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Criminal Law and Philosophy

, Volume 1, Issue 2, pp 127–141 | Cite as

Complicity and causality

  • John GardnerEmail author
Original paper

Abstract

This paper considers some aspects of the morality of complicity, understood as participation in the wrongs of another. The central question is whether there is some way of participating in the wrongs of another other than by making a causal contribution to them. I suggest that there is not. In defending this view I encounter, and resist, the claim that it undermines the distinction between principals and accomplices. I argue that this distinction is embedded in the structure of rational agency.

Keywords

Wrongdoing  Responsibility  Causation Complicity Justification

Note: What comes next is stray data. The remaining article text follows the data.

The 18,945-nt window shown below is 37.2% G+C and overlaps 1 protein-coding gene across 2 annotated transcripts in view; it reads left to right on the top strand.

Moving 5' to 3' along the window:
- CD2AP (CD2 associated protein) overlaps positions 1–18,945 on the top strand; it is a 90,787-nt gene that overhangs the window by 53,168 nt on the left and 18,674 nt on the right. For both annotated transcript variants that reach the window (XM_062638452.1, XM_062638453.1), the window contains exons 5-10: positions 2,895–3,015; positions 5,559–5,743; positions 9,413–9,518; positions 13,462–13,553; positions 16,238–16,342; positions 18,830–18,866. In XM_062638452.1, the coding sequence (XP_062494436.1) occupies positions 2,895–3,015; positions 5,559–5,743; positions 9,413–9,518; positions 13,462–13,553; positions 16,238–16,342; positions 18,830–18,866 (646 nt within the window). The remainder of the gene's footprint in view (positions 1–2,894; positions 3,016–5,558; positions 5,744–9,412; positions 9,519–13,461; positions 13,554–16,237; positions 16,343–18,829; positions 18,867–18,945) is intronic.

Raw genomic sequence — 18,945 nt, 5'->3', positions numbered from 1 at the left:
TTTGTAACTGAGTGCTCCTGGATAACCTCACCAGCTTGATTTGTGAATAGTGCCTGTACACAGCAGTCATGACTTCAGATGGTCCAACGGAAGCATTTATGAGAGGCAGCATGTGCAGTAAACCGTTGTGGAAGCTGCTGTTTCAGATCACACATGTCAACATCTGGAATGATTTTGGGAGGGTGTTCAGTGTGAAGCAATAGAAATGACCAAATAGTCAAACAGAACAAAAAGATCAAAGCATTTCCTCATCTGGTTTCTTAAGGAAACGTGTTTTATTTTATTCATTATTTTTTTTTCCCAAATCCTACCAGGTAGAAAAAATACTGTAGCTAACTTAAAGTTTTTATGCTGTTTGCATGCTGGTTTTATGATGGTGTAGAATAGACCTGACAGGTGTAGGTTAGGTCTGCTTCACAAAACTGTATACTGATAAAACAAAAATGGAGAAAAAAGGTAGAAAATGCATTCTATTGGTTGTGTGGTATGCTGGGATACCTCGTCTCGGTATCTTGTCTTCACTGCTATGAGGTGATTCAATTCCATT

Notes

Acknowledgements

This paper is a descendent of my Kadish Lecture, delivered at the University of California, Berkeley on 7 April 2004. My commentators on that occasion were Scott Shapiro and Jonathan Simon. I also profited from the remarks of Michael Bratman, Sam Scheffler, Jay Wallace, and Sandy Kadish. Substantially revised versions of the paper were presented at a workshop on Complicity in Oxford on 4 June 2005 (where I debated the topic with Christopher Kutz) and at a British Academy symposium on 22 October 2005 (where my commentators were Lindsay Farmer and Tatjana Hörnle). Antony Duff, Frances Kamm, and Doug Husak also made helpful remarks on the revised versions. I am grateful to all these people for exposing, between them, numerous failings. None of them is complicit in whatever errors remain.

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Copyright information

© Springer Science+Business Media B.V. 2006

Authors and Affiliations

  1. 1.University of Oxford, University CollegeOxfordUK

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